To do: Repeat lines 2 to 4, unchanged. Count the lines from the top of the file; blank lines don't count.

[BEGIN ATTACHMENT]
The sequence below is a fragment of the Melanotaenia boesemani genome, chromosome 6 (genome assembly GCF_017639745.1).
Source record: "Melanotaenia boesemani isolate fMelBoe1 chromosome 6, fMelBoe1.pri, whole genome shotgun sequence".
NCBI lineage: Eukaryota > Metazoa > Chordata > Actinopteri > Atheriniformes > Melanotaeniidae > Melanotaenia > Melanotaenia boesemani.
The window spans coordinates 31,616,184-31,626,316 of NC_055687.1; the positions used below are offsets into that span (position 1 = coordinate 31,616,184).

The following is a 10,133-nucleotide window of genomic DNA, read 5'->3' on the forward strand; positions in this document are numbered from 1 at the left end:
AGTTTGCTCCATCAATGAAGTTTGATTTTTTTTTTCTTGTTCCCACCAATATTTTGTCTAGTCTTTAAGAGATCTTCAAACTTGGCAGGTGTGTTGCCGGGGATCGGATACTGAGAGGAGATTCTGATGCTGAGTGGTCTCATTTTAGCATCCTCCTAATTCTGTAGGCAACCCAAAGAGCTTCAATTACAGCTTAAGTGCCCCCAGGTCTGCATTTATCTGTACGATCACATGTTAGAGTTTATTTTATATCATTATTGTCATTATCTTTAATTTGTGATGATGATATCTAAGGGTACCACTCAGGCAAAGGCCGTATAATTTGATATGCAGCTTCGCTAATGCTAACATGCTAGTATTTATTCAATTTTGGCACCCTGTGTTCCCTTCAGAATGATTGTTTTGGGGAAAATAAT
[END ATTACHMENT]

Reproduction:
Source record: "Melanotaenia boesemani isolate fMelBoe1 chromosome 6, fMelBoe1.pri, whole genome shotgun sequence".
NCBI lineage: Eukaryota > Metazoa > Chordata > Actinopteri > Atheriniformes > Melanotaeniidae > Melanotaenia > Melanotaenia boesemani.
The window spans coordinates 31,616,184-31,626,316 of NC_055687.1; the positions used below are offsets into that span (position 1 = coordinate 31,616,184).